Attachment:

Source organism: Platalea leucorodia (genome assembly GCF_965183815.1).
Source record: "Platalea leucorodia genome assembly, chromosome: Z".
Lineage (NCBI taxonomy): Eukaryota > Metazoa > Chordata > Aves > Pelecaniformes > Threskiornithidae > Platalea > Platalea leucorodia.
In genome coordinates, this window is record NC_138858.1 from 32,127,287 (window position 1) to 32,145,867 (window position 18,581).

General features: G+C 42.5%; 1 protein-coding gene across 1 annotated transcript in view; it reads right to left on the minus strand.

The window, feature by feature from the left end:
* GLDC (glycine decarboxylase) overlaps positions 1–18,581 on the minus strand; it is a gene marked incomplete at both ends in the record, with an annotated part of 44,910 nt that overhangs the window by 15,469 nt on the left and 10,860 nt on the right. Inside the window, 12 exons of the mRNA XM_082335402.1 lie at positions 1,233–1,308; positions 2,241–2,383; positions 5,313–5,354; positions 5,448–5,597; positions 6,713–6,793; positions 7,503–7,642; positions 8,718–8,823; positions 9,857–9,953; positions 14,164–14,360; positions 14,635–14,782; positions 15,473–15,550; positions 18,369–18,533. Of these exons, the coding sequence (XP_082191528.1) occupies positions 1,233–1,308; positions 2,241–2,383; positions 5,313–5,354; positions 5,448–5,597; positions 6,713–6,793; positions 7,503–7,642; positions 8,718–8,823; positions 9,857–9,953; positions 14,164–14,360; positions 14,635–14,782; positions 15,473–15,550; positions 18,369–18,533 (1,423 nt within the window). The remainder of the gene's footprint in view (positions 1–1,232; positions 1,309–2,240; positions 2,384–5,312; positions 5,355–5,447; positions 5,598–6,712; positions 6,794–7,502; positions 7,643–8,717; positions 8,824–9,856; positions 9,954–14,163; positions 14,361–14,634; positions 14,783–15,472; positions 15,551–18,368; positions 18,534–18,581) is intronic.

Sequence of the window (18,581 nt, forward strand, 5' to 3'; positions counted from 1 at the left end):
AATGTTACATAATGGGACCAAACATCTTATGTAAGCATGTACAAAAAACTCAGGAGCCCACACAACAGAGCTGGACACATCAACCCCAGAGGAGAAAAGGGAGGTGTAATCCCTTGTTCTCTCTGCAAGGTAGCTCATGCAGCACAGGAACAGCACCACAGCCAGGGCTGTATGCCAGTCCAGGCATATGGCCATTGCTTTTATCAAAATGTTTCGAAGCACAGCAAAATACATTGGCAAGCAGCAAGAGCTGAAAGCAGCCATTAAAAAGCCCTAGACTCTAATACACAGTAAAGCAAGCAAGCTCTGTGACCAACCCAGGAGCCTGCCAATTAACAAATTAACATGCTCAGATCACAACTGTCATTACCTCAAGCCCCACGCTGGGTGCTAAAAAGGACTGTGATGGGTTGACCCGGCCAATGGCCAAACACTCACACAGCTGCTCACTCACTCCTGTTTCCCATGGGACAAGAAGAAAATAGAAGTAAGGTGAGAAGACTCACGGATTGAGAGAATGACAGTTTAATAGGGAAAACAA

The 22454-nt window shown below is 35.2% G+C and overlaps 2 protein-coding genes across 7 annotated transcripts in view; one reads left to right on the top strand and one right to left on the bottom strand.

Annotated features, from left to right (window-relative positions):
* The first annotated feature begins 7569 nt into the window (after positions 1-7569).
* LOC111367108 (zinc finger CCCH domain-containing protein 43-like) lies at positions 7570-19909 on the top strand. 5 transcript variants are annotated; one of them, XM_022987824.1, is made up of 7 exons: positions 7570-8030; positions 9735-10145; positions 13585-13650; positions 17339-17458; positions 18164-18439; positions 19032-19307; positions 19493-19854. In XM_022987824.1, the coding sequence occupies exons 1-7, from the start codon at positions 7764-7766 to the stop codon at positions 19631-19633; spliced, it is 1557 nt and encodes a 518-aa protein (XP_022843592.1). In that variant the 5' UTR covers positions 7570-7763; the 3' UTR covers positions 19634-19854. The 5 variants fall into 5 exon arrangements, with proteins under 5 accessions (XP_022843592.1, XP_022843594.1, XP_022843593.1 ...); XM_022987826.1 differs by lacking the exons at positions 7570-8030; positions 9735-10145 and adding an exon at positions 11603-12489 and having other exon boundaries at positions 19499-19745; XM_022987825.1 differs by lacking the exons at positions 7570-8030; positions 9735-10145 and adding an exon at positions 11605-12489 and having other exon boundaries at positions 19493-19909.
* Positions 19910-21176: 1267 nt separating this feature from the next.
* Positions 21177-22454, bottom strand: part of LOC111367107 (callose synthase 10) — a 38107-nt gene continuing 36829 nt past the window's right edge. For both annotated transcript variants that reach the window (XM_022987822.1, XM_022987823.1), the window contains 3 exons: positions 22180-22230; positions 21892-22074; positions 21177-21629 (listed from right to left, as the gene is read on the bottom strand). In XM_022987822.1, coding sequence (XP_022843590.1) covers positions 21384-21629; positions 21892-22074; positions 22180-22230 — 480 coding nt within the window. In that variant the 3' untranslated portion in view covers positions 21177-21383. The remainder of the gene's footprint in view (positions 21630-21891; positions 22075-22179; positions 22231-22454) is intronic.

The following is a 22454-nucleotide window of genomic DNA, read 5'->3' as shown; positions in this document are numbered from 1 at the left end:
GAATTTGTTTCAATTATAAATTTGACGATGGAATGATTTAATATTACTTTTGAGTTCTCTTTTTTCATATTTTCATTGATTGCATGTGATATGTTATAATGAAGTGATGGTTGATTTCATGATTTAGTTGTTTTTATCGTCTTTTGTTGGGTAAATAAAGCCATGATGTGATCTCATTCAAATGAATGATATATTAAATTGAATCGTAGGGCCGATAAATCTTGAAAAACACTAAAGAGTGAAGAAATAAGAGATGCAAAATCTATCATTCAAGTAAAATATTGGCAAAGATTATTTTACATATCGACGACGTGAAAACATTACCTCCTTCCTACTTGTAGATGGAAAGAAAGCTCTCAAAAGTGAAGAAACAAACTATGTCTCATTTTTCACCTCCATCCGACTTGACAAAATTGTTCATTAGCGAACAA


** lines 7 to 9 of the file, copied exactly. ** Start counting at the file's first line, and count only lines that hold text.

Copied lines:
* GLDC (glycine decarboxylase) overlaps positions 1–18,581 on the minus strand; it is a gene marked incomplete at both ends in the record, with an annotated part of 44,910 nt that overhangs the window by 15,469 nt on the left and 10,860 nt on the right. Inside the window, 12 exons of the mRNA XM_082335402.1 lie at positions 1,233–1,308; positions 2,241–2,383; positions 5,313–5,354; positions 5,448–5,597; positions 6,713–6,793; positions 7,503–7,642; positions 8,718–8,823; positions 9,857–9,953; positions 14,164–14,360; positions 14,635–14,782; positions 15,473–15,550; positions 18,369–18,533. Of these exons, the coding sequence (XP_082191528.1) occupies positions 1,233–1,308; positions 2,241–2,383; positions 5,313–5,354; positions 5,448–5,597; positions 6,713–6,793; positions 7,503–7,642; positions 8,718–8,823; positions 9,857–9,953; positions 14,164–14,360; positions 14,635–14,782; positions 15,473–15,550; positions 18,369–18,533 (1,423 nt within the window). The remainder of the gene's footprint in view (positions 1–1,232; positions 1,309–2,240; positions 2,384–5,312; positions 5,355–5,447; positions 5,598–6,712; positions 6,794–7,502; positions 7,643–8,717; positions 8,824–9,856; positions 9,954–14,163; positions 14,361–14,634; positions 14,783–15,472; positions 15,551–18,368; positions 18,534–18,581) is intronic.

Sequence of the window (18,581 nt, forward strand, 5' to 3'; positions counted from 1 at the left end):
AATGTTACATAATGGGACCAAACATCTTATGTAAGCATGTACAAAAAACTCAGGAGCCCACACAACAGAGCTGGACACATCAACCCCAGAGGAGAAAAGGGAGGTGTAATCCCTTGTTCTCTCTGCAAGGTAGCTCATGCAGCACAGGAACAGCACCACAGCCAGGGCTGTATGCCAGTCCAGGCATATGGCCATTGCTTTTATCAAAATGTTTCGAAGCACAGCAAAATACATTGGCAAGCAGCAAGAGCTGAAAGCAGCCATTAAAAAGCCCTAGACTCTAATACACAGTAAAGCAAGCAAGCTCTGTGACCAACCCAGGAGCCTGCCAATTAACAAATTAACATGCTCAGATCACAACTGTCATTACCTCAAGCCCCACGCTGGGTGCTAAAAAGGACTGTGATGGGTTGACCCGGCCAATGGCCAAACACTCACACAGCTGCTCACTCACTCCTGTTTCCCATGGGACAAGAAGAAAATAGAAGTAAGGTGAGAAGACTCACGGATTGAGAGAATGACAGTTTAATAGGGAAAACAA